Some trends play out tactically in days or weeks. Others move more slowly over months and years. These tend to get ignored in the modern world of twitter and 24-hour news cycles. But then, as with the sub-prime collapse in 2008, the future suddenly meets the present.
We can see the same pattern underway with the Cycle of Deflation (above). Every year or so, events move it forward towards its eventual end-point. Thus “suddenly”, as it were, today’s talk is all about competitive devaluations and the risk of ‘beggar-my-neighbour’ policies.
The reason is that Japan has now woken up to the impact of the US Federal Reserve’s policy of ‘quantitative easing’ (QE) on its export business. As Barrons, the US investment magazine notes, the US “dollar is now down 17% against a broad range of currencies“. Plus, of course, as the blog has noted before, QE has also helped to drive global oil prices to record levels – helping to add to the US’s shale gas cost advantage.
The yen peaked against the US$ at ¥79 : $1 in November, and has lost value for 11 weeks since then. Clearly traders “suddenly” realised that the new Abe government would seek a major devaluation to support Japan’s major exporting companies. Now the deputy economy minister has confirmed the policy, suggesting an initial target of ¥100 : $1, and adding that he would be comfortable if it fell to ¥110 : $1.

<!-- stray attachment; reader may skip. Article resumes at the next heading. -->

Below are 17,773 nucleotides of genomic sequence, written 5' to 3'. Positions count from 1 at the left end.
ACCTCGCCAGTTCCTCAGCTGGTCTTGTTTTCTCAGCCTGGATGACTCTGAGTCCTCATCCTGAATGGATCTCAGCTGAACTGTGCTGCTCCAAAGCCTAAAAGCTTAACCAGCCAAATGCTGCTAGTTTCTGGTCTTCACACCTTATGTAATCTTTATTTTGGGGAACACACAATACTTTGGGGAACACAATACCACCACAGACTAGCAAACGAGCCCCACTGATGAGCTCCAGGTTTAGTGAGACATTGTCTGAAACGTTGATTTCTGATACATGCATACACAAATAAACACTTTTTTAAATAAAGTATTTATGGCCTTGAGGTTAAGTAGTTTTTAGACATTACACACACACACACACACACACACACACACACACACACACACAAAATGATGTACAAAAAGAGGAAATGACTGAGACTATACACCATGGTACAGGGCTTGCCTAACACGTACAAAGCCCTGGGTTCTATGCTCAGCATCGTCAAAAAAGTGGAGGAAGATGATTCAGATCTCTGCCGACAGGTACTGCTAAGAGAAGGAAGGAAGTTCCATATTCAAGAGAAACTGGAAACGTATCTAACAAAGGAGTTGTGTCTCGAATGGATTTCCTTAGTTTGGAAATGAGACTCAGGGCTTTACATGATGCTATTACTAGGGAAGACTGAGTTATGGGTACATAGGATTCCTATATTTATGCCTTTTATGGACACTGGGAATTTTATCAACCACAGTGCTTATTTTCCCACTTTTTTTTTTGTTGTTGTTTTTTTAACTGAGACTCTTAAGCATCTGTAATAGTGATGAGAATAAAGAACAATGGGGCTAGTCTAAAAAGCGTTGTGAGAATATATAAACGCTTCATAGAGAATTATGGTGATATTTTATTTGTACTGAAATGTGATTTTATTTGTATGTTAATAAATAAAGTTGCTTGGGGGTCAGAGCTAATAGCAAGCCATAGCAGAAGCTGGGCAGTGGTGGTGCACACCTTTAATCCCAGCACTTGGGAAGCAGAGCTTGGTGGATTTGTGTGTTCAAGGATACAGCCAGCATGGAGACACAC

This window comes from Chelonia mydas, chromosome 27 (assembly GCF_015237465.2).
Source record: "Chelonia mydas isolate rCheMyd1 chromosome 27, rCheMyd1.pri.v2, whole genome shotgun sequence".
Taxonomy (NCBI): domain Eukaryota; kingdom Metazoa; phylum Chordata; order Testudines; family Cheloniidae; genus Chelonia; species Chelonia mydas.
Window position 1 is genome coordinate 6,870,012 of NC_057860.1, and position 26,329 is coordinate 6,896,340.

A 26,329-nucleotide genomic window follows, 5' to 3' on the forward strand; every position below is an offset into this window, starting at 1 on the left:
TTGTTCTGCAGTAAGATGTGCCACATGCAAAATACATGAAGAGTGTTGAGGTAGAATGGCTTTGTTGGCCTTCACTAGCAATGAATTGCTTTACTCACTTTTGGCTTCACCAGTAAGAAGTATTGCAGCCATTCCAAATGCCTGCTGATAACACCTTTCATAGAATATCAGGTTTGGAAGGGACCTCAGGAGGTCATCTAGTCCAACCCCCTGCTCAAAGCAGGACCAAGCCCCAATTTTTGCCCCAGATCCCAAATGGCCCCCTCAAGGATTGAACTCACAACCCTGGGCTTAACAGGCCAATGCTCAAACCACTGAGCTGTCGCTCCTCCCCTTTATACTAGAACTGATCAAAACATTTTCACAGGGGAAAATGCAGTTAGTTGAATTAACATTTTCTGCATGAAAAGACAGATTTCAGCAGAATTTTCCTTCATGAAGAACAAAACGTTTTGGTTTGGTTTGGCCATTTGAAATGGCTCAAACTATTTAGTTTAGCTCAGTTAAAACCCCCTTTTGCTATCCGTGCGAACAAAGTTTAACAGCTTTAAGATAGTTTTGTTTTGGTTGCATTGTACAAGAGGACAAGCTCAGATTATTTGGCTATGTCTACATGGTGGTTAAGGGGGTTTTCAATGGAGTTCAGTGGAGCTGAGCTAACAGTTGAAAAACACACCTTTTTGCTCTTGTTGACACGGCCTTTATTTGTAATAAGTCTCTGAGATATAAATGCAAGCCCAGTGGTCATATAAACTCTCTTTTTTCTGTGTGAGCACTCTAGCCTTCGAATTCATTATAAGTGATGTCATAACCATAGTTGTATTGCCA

This would be a 39% decline from the peak. And, of course, “suddenly” other major governments have now become worried. The head of the German Bundesbank has warned Japan’s approach is “heading into dangerous territory“, whilst China has warned of “currency wars“. In turn, the governor of the Bank of England warned that it is “hard to be optimistic about how easy it will be to manage the resulting tensions“.
As the blog first noted 4 years ago when highlighting this insight from Comstock Partners, the only long-term solution is for policy makers to accept that ‘capacity needs to be closed as fast as possible to avoid the menace of deflation’. Today, there still seems little willingness to bow to reality, and aim to rebalance supply in line with future demand.
Yet most companies still prefer to ignore the potential for protectionism and tariffs to move up on polcymakers’ agendas. They thus risk “suddenly” waking up one morning to confont the massive problems these will cause for their business.